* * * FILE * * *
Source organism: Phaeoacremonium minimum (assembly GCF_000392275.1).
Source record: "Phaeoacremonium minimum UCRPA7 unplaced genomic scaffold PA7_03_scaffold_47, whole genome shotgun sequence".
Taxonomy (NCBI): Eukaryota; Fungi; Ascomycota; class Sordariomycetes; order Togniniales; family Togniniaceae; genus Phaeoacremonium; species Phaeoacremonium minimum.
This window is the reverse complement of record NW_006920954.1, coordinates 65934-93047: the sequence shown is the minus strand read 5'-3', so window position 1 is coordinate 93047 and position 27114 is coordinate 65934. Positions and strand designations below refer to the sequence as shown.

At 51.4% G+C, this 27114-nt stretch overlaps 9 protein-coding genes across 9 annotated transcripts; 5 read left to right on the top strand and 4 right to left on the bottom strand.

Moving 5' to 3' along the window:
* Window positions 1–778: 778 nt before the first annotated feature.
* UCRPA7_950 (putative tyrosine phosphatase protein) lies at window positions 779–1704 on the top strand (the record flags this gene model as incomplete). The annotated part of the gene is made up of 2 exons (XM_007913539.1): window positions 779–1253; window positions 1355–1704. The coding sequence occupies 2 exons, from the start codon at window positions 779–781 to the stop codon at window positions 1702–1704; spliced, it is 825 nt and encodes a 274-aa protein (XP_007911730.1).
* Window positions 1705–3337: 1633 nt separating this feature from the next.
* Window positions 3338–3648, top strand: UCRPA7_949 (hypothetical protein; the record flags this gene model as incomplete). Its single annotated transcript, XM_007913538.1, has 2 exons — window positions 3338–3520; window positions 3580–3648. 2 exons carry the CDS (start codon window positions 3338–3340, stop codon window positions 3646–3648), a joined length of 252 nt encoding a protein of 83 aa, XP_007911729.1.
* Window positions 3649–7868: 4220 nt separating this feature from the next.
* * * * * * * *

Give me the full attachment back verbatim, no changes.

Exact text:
Source organism: Phaeoacremonium minimum (assembly GCF_000392275.1).
Source record: "Phaeoacremonium minimum UCRPA7 unplaced genomic scaffold PA7_03_scaffold_47, whole genome shotgun sequence".
Taxonomy (NCBI): Eukaryota; Fungi; Ascomycota; class Sordariomycetes; order Togniniales; family Togniniaceae; genus Phaeoacremonium; species Phaeoacremonium minimum.
This window is the reverse complement of record NW_006920954.1, coordinates 65934-93047: the sequence shown is the minus strand read 5'-3', so window position 1 is coordinate 93047 and position 27114 is coordinate 65934. Positions and strand designations below refer to the sequence as shown.

At 51.4% G+C, this 27114-nt stretch overlaps 9 protein-coding genes across 9 annotated transcripts; 5 read left to right on the top strand and 4 right to left on the bottom strand.

Moving 5' to 3' along the window:
* Window positions 1–778: 778 nt before the first annotated feature.
* UCRPA7_950 (putative tyrosine phosphatase protein) lies at window positions 779–1704 on the top strand (the record flags this gene model as incomplete). The annotated part of the gene is made up of 2 exons (XM_007913539.1): window positions 779–1253; window positions 1355–1704. The coding sequence occupies 2 exons, from the start codon at window positions 779–781 to the stop codon at window positions 1702–1704; spliced, it is 825 nt and encodes a 274-aa protein (XP_007911730.1).
* Window positions 1705–3337: 1633 nt separating this feature from the next.
* Window positions 3338–3648, top strand: UCRPA7_949 (hypothetical protein; the record flags this gene model as incomplete). Its single annotated transcript, XM_007913538.1, has 2 exons — window positions 3338–3520; window positions 3580–3648. 2 exons carry the CDS (start codon window positions 3338–3340, stop codon window positions 3646–3648), a joined length of 252 nt encoding a protein of 83 aa, XP_007911729.1.
* Window positions 3649–7868: 4220 nt separating this feature from the next.